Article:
A two parameter IRT model was selected in order to be able to estimate both a difficulty and discrimination parameter. There is much debate between using the single parameter Rasch model (where item difficulty is estimated and equal item discrimination is assumed) or a more general 2 parameter IRT model. Some favour the single parameter Rasch model as they believe it adheres to the fundamental measurement principle that all items behave in the same way (i.e. the data must fit the model) . Others favour using an IRT model that best fits the data and suggest the Rasch model may be too restrictive and can lead to discarding useful items (see [48, 49]). In this study, we are interested in developing measures that are tailored to OA. We therefore chose to use an approach that allows us to select items that convey the most information about our chosen population rather than force particular properties on each item in our measure. In addition, with a limited set of items it is unlikely that sufficient items would be found that cover the construct as well as all having the same discrimination. The formation of very large item banks for computer adaptive testing (CAT), may, in the future, allow the use of the Rasch model to develop tailored questionnaires. Until such time, we take the pragmatic approach and select the two parameter IRT model.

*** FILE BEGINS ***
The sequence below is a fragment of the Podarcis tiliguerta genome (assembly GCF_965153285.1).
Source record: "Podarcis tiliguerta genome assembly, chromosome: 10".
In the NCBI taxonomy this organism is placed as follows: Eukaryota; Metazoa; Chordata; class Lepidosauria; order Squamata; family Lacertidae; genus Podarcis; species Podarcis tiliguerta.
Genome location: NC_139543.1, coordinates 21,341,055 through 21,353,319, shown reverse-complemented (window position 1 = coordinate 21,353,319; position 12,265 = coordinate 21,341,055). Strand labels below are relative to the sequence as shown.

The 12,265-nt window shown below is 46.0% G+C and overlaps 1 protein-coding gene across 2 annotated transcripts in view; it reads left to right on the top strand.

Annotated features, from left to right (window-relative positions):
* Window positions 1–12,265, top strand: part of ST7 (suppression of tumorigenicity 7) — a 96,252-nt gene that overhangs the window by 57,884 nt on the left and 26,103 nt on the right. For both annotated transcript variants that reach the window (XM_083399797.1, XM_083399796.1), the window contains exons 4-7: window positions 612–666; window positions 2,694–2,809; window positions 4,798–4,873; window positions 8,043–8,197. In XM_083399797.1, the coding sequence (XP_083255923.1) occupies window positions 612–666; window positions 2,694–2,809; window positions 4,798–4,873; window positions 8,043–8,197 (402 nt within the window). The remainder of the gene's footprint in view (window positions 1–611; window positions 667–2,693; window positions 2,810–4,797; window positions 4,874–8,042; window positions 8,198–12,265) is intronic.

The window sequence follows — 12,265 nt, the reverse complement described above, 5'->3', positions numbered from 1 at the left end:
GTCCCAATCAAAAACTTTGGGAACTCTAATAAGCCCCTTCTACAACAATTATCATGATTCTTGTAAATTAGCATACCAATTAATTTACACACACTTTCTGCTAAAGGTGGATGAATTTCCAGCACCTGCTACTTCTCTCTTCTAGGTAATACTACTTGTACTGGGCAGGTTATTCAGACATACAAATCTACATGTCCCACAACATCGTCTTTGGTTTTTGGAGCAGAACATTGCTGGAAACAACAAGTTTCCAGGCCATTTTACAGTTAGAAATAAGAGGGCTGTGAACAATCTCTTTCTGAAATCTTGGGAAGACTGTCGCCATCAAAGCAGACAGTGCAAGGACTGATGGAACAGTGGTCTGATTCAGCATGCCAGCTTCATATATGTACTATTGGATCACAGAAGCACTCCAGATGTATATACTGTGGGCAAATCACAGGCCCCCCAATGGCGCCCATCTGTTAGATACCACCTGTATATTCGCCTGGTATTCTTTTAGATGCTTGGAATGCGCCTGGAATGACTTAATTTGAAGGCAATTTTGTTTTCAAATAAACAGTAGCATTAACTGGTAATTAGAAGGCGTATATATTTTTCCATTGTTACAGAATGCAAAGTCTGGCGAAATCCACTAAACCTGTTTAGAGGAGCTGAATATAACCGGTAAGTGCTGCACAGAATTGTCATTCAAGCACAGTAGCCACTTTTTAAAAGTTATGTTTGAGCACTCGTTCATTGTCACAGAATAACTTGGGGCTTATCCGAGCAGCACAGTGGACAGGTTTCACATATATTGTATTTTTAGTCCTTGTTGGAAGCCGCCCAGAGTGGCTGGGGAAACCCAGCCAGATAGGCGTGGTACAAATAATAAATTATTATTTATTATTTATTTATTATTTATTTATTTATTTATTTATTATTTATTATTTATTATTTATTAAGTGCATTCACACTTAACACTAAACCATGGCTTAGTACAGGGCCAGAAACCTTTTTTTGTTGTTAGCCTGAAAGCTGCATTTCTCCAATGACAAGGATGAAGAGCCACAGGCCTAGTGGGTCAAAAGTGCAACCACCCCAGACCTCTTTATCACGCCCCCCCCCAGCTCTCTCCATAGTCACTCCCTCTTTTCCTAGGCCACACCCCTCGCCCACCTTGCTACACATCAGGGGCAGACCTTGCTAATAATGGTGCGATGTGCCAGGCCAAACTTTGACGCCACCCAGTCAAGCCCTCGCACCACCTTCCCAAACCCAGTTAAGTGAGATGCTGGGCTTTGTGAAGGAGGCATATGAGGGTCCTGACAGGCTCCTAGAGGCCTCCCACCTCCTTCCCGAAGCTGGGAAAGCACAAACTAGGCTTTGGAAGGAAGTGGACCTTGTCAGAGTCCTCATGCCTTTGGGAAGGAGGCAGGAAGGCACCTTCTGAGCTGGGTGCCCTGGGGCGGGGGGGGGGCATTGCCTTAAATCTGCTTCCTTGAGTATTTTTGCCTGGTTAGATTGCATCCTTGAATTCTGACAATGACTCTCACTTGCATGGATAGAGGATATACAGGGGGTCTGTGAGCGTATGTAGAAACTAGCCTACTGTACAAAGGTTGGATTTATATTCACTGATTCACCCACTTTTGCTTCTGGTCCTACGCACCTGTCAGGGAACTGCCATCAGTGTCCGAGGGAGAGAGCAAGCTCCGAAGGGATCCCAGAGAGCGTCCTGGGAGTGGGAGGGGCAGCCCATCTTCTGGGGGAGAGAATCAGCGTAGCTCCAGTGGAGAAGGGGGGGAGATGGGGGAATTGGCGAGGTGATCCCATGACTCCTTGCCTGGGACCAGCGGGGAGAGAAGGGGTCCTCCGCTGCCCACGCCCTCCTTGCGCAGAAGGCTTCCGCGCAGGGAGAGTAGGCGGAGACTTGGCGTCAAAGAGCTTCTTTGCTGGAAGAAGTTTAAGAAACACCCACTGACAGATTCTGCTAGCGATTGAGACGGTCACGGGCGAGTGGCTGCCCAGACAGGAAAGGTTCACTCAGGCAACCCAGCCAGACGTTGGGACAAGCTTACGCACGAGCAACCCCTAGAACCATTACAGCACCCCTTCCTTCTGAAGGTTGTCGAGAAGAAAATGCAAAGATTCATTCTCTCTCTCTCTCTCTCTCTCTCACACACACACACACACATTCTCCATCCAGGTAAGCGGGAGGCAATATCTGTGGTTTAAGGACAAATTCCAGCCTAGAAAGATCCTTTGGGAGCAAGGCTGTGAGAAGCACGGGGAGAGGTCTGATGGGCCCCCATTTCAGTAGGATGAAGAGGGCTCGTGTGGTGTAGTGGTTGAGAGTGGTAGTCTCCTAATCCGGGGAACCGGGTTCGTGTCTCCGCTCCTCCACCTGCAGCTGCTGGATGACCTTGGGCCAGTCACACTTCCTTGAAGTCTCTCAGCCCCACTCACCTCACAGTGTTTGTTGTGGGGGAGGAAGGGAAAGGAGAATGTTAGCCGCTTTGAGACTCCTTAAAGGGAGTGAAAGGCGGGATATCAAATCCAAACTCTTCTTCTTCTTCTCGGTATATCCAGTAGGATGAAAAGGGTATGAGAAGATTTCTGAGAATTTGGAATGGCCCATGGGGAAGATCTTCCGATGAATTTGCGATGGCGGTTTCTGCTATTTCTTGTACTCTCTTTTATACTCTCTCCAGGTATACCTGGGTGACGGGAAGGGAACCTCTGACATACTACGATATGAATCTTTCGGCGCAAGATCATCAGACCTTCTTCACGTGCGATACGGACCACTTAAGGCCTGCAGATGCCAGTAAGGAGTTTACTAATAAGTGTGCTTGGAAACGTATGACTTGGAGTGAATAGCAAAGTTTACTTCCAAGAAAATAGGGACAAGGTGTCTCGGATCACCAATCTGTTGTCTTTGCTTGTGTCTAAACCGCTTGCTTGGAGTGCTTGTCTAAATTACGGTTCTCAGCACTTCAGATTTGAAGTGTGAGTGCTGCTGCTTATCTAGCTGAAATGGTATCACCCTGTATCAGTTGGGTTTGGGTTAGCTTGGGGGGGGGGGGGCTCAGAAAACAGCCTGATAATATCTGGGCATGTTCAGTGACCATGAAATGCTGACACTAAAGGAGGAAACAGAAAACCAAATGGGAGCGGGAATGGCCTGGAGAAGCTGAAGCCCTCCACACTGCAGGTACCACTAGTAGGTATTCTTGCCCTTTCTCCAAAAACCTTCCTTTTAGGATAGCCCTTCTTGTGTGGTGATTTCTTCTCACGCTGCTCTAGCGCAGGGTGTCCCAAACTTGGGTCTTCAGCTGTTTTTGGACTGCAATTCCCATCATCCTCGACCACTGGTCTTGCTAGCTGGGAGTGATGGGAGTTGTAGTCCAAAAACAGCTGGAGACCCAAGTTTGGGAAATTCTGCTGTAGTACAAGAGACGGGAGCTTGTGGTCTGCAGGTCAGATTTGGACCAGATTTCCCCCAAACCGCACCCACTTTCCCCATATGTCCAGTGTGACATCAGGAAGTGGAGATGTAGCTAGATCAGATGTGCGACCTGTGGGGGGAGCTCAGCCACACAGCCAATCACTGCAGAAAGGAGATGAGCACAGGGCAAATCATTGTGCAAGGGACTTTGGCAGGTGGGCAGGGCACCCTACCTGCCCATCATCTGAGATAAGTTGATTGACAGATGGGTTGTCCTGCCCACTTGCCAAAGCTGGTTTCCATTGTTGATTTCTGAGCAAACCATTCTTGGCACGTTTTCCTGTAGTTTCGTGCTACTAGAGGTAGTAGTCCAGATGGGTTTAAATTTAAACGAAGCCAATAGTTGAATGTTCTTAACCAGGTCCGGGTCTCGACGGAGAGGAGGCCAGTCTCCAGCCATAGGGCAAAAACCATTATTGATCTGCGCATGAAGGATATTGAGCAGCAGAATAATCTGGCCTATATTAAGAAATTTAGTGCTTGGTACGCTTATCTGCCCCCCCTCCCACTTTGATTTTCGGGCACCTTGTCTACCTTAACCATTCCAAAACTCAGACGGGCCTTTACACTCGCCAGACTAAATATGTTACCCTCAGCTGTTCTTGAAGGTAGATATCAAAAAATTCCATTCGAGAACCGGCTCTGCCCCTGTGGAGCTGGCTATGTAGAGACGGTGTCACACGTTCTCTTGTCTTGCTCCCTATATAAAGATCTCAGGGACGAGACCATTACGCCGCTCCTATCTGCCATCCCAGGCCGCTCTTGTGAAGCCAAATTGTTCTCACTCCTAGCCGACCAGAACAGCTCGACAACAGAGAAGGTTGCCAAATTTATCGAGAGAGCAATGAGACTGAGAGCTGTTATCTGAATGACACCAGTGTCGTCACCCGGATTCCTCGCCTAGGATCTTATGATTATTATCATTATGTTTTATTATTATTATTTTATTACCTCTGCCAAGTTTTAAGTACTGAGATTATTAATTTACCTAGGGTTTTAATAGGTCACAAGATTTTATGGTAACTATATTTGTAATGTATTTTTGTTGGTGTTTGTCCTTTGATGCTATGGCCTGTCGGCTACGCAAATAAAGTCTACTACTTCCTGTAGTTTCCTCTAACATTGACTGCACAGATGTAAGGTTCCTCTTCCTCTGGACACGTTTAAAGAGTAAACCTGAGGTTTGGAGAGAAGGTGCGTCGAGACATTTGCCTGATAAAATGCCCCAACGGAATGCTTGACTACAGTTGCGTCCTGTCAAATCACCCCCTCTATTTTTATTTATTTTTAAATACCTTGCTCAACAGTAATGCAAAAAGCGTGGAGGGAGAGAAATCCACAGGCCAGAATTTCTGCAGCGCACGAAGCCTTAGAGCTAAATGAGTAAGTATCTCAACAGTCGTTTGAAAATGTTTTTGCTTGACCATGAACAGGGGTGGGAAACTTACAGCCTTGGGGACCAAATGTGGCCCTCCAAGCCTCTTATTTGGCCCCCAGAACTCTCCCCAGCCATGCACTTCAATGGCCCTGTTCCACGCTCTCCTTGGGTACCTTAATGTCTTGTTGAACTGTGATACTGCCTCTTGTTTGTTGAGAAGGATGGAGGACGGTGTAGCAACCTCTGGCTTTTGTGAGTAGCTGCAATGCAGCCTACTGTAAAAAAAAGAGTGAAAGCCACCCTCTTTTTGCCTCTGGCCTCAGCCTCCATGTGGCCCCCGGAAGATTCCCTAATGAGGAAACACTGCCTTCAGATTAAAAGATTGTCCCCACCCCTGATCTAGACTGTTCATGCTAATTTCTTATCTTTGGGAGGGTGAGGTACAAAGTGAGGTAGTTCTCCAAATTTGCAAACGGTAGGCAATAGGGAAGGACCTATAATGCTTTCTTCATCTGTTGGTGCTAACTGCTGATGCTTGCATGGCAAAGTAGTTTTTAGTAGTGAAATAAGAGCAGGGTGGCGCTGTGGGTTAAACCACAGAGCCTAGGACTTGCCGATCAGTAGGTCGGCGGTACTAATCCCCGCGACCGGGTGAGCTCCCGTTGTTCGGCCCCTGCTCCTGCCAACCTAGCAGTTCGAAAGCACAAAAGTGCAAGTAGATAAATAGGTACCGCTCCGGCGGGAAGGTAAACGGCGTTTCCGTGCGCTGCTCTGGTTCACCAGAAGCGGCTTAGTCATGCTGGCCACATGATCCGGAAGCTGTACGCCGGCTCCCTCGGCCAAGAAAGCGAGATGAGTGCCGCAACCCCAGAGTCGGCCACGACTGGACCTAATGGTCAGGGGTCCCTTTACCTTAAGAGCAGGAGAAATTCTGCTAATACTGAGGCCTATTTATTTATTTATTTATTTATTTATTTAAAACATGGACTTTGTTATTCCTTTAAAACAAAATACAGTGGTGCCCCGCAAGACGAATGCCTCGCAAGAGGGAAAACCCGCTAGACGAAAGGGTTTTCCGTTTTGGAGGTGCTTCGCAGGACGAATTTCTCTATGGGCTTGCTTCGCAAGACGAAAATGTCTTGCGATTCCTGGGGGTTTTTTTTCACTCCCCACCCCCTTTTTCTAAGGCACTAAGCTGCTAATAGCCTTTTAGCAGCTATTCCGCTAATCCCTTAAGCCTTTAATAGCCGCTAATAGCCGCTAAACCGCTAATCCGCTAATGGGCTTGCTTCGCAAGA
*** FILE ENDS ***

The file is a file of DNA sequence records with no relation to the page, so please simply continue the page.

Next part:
The selected items could be explored further. If a shorter measure was required, stricter criteria could be used for selecting items with IRT. Alternatively, a decision could be made on how many items the resultant measure should have. Using IRT methods, items could be identified that have information (precision) across the construct domain .
The response rate of 43% was quite low but reasonable given the long length of the questionnaire (27 pages, 254 items). It appeared that the sample was representative as there were no differences between the responders and non-responders on gender, age and disability. The question remains to whether the 60% who did not participate were significantly different from the sample on other unmeasured variables.
This study was based on a population with severe hip or knee problems as they were assessed prior to surgery. If a measure is required to assess patients post-operatively, or patients in the earlier stages of osteoarthritis, then the same items should be useful as IRT is an invariant method (i.e. item parameters should be similar even with a sample that has different levels of 'ability'). However, the accuracy of the parameter estimates does depend on the limitation levels of the calibration sample. As the sample of patients about to undergo joint replacement has relatively low levels of 'ability' then the parameter estimates would be most accurate for the easier items. Hence, it would be useful to repeat the analysis on patients after surgery as these patients would have more 'ability' and thus should provide more accurate parameter estimates for the harder items. Additionally, this would also allow an empirically evaluation of the invariant property of IRT.